Alice scurried over to the phone and grabbed it so tightly that her knuckles turned white, but she still found herself pausing. She could still stop her plan if she wanted to; Bernard would probably dismiss his sleepiness as a sign that he would be ready to start hibernating soon. Her fingers hovered over the phone's buttons. What was she doing? This creature may be hard to deal with, but he was still her son. Could she really live with her decision knowing that she would never see her little boy again?

Alice's eyes wandered over to the picture of her husband that she kept in the kitchen. What would he think of what she was doing? As she stared into her deceased husband's eyes, she found her answer: Ulysses would have been ashamed to know that she had even considered this plan. He would have told her to buckle down and do everything she could to help their son no matter how terrifying his transformation was instead of running from her problems.

Just as she was about to put the phone back on the receiver, Alice reminded herself of what had happened to her husband after he had decided he could deal with a bear. Two years ago, the park ranger had tried to distract an overprotective mother bear while the other rangers ran away. His plan had worked, but it had cost him his life.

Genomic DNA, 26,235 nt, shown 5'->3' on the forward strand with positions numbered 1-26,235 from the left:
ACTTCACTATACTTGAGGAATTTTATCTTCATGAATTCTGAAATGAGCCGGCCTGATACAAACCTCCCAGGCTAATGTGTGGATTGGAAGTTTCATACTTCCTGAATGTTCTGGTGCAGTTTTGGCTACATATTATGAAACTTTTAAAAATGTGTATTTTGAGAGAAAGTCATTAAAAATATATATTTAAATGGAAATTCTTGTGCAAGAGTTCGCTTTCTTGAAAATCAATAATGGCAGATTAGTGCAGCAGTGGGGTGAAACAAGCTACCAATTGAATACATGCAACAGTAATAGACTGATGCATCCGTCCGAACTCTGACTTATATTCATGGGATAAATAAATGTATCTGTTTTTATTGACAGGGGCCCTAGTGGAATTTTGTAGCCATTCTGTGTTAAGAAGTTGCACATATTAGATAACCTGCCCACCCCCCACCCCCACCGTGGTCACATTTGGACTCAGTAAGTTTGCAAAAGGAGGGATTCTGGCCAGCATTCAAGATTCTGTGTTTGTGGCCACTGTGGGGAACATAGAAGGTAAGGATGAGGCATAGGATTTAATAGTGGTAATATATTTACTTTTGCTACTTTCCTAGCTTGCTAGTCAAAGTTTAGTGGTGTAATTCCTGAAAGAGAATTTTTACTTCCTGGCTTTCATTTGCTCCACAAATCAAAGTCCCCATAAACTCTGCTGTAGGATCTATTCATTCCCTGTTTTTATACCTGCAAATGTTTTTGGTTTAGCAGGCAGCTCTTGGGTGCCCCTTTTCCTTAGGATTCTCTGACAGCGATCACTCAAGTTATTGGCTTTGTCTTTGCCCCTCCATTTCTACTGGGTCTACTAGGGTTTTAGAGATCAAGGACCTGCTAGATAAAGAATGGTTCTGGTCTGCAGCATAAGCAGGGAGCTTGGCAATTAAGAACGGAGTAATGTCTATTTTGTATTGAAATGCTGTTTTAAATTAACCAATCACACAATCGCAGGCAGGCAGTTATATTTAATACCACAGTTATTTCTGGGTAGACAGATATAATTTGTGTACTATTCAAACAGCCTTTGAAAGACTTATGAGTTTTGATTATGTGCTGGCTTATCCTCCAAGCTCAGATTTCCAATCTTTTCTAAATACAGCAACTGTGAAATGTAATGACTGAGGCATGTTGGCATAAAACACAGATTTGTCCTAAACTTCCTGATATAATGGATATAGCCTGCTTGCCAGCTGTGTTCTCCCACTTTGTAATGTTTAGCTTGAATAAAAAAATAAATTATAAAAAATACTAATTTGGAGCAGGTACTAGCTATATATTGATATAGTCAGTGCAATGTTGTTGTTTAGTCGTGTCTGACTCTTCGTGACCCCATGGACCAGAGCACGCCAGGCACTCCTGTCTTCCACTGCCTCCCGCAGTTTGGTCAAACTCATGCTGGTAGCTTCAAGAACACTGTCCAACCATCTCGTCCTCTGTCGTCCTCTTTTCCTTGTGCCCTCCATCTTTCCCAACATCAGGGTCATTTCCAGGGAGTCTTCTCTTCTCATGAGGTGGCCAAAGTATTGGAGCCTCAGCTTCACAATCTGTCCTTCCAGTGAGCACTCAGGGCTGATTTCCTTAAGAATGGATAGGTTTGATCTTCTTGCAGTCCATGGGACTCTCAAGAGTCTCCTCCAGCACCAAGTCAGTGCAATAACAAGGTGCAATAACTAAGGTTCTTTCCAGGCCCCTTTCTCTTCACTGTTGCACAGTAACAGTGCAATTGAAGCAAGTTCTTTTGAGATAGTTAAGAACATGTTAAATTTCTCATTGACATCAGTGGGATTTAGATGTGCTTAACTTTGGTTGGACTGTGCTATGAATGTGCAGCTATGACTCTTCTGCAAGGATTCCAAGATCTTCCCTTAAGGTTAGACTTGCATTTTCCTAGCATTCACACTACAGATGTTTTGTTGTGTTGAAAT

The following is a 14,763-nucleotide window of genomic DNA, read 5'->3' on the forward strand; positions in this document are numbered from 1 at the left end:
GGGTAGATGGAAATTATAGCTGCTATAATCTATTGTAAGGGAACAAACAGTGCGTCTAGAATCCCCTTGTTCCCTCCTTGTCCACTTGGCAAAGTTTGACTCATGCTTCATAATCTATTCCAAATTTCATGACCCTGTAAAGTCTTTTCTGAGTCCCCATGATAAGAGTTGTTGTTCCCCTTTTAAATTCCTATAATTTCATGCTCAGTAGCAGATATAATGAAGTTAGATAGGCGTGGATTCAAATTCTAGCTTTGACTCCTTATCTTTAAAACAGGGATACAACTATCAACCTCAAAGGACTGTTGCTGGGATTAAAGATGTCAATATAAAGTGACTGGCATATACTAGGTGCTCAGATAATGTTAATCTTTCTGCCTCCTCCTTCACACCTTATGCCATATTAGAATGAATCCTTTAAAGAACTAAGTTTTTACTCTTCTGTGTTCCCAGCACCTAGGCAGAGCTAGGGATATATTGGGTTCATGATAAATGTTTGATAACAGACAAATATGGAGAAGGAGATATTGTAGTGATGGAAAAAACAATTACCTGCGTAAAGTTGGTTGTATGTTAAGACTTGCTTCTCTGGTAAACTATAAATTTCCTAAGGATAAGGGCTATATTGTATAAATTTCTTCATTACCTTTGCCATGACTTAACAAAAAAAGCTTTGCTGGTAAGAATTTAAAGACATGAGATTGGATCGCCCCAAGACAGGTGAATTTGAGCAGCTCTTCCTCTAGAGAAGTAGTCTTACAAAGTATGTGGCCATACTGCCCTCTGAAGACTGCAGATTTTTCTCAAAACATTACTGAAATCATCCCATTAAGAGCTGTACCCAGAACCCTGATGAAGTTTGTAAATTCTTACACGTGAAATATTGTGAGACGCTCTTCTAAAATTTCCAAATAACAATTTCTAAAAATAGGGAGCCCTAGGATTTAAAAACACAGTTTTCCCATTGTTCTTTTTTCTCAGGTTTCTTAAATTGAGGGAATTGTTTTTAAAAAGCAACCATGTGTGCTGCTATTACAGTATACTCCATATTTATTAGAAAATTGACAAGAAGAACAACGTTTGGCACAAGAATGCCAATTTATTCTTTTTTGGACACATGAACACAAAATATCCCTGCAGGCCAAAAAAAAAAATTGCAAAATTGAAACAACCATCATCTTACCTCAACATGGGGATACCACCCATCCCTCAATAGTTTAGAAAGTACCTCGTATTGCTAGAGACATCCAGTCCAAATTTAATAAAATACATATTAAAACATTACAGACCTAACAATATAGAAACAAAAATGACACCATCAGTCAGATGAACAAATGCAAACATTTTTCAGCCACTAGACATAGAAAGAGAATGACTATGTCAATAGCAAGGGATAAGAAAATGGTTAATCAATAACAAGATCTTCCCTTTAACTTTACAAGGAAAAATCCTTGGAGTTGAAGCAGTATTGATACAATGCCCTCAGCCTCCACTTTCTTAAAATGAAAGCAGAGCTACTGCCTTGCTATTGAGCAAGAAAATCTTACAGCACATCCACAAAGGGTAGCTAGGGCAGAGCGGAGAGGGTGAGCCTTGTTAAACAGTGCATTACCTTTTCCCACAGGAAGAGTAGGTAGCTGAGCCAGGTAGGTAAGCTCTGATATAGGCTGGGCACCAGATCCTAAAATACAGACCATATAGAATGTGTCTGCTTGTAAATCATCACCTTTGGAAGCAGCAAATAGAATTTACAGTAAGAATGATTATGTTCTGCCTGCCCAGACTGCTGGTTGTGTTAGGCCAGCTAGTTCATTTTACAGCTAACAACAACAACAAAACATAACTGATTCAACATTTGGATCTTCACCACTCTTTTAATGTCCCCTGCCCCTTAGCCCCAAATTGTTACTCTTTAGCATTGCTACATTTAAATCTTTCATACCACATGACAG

Alice whispered an apology to her husband's picture and gave it a quick kiss. She refused to die at the paws of a beast the same way he had.

If the mangled fawn carcass Alice had found the week before was any indication, there might not be anything left of Bernard's humanity by the time this transformation was complete. He already wasn't her little boy anymore. It might not be long until he wasn't her little bear either.

Before she could lose her nerve, Alice called one of her husband's former coworkers with trembling fingers and an even shakier voice. “ Hello, I would like to report a bear sighting near my house.“

The rangers told Alice to remain calm and stay as far away from the bear as possible; they were on their way. Alice put the phone down after she assured the rangers that she would be careful. It was only then that the reality of the situation sunk in: her son would be relocated. The rangers would move him to an area with plenty of food, water, and a cozy den where he could hibernate through the winter without disturbing any humans, including her.